Virginia and Kentucky Resolutions of 1798

Review Posts

The Principle of Secession Historically Traced

This essay is taken from The South in the Building of the Nation Series, Vol. 4 The Political History. THE political theory on which the Southern states in 1860 and 1861 based their right to withdraw from the Union was not the sudden creation of any one man, or of any one group of men. Like other ideas that have…
George Petrie
February 11, 2016

Franklin Pierce: Reviled Jeffersonian

Sometimes opponents of nullification base their opposition on the claim that Jefferson and Madison’s blueprint against federal overreach could only have applied to a unique situation present in 1798. The Alien and Sedition Acts, they say, represented an extreme situation for which there was an applicable remedy, but those ideas have died and can never be invoked again. They say…
Dave Benner
July 23, 2015
Clyde Wilson Library

Nullification Reconsidered

With the destructive evil of centralized power becoming every day more evident and 10th Amendment resolutions appearing in various State capitals, publication this month of the second volume of Professor W. Kirk Wood's magisterial three-volume "Nullification:A Constitutional History, 1776-1833" is serendipitous. For the first time in a half century and long past due, serious people are beginning to search for…
Clyde Wilson
June 2, 2014
Review Posts

A Compact Theory?

States’ rights are anathema to the historical profession, viewed as nothing more than a specious pretext for chattel slavery. A prominent, Pulitzer-winning court historian of the “Camelot” Administration dubbed states’ rights a “fetish.” Another Pulitizer-winning scholar of what he outrageously terms the “War of Southern Aggression” claims that to Southerners, “liberty” was just a code word for “slavery.” A past…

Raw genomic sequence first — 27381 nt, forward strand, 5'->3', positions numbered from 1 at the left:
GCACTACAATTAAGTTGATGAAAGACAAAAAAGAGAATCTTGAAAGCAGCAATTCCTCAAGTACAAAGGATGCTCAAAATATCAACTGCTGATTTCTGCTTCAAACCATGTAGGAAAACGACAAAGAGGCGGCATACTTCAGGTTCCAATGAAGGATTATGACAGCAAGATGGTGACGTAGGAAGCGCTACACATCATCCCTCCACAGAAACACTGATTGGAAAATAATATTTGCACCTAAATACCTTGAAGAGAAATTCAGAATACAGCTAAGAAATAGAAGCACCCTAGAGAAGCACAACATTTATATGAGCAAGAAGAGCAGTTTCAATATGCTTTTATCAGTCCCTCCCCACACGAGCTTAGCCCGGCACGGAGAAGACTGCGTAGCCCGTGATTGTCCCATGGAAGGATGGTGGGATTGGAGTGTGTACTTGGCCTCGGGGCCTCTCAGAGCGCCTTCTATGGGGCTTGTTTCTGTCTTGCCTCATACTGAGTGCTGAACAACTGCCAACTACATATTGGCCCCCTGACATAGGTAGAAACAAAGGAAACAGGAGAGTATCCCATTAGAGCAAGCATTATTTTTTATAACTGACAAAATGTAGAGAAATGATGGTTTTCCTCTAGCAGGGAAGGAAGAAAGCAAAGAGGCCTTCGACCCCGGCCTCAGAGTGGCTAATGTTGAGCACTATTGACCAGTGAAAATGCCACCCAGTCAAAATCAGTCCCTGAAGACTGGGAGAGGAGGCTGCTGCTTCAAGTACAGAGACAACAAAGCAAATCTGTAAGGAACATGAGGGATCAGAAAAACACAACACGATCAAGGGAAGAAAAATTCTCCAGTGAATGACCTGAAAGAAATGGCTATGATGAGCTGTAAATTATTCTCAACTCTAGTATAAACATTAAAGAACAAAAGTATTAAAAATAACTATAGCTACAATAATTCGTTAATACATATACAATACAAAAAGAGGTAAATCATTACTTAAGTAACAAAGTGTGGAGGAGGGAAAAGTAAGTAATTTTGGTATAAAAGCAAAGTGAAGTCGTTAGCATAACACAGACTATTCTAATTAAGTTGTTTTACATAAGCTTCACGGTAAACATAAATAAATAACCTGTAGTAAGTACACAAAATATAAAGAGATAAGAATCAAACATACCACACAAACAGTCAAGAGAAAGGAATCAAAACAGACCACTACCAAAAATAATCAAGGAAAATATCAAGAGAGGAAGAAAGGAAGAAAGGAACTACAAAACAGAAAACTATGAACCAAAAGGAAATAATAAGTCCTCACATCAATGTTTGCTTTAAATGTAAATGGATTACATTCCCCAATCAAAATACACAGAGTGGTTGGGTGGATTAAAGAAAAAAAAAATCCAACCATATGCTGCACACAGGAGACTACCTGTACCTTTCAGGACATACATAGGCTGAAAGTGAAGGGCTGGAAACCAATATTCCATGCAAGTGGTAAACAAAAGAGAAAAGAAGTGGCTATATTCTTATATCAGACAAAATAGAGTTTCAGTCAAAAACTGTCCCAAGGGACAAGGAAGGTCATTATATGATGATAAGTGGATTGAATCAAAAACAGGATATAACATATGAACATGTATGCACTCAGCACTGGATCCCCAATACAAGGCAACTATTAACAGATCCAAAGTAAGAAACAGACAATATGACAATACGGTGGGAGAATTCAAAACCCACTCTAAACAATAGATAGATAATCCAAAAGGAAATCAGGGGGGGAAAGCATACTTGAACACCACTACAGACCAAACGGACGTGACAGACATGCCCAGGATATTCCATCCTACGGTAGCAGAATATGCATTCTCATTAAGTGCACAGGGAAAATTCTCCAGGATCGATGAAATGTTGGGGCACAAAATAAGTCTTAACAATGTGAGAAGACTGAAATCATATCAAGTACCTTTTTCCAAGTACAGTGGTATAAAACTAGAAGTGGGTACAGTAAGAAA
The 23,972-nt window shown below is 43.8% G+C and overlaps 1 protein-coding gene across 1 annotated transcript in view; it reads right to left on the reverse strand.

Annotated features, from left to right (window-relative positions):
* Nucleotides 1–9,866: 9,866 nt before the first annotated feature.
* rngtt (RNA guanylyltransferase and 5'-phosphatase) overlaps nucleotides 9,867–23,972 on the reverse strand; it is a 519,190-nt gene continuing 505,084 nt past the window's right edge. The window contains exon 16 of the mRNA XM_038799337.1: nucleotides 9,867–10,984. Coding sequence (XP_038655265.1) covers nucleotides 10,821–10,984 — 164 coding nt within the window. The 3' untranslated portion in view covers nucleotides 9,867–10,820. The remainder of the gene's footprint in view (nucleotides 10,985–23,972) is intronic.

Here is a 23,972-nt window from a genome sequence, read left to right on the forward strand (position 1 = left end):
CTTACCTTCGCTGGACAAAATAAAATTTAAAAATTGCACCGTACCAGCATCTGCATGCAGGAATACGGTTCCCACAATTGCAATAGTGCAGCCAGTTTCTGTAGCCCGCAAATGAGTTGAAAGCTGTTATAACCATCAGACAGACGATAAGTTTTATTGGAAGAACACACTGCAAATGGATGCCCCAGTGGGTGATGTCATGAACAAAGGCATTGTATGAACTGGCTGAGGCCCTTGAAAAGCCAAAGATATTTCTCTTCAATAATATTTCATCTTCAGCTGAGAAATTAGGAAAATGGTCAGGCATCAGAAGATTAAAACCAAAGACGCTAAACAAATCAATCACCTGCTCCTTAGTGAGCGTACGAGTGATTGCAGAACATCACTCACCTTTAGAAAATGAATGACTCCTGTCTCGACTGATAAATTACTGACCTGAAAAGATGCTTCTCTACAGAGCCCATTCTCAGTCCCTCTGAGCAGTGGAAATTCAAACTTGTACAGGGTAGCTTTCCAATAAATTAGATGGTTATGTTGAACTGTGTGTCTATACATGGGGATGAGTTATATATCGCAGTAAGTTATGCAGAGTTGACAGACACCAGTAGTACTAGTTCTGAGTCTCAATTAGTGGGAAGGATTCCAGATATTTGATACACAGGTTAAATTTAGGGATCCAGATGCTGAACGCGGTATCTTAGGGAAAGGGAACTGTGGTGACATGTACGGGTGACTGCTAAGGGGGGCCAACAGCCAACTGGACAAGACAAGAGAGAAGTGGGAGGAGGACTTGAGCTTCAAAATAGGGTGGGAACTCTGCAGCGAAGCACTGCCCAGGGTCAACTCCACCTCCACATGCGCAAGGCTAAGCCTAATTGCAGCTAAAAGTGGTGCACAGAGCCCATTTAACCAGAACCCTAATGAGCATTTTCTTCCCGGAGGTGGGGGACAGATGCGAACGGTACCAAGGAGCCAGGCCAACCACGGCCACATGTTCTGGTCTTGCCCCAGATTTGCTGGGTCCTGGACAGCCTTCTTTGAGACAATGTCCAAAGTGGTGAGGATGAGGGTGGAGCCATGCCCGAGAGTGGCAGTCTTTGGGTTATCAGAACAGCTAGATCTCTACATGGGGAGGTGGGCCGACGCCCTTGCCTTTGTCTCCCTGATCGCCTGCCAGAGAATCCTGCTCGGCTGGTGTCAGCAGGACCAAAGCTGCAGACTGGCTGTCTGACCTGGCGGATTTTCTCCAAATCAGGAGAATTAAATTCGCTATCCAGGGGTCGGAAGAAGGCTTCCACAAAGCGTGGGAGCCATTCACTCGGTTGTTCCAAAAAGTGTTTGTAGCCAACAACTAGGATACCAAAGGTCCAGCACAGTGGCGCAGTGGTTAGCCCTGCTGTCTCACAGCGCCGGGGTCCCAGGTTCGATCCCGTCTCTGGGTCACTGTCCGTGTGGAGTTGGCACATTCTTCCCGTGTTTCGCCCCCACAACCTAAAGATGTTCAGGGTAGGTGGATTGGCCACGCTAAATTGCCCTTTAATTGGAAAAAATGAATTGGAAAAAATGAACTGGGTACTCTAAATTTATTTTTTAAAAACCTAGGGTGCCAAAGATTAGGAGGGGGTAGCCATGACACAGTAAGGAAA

James Monroe and the Principles of ’76

James Monroe was born today (April 28) in 1757. He is one of the more misunderstood and maligned Presidents of the United States. Historians typically rank him as no better than "average." This is unjust and an indictment of the historical profession. Monroe, they suggest, lacked leadership and energy in the executive office. He should have been more like Lincoln…
Brion McClanahan
April 28, 2014

Illegal, Unconstitutional, and Unjust

The historian Andrew C. McLaughlin in 1932 wrote that the British imperial system was characterized “by diversification and not by centralization....The empire of the mid-eighteenth century was a diversified empire” with power “actually distributed and exercised by various governments.” British colonies, including Ireland, “had long existed” as “bodies, corporate, constituent members of the Empire,” each with its own constitution and…
Brion McClanahan
April 15, 2014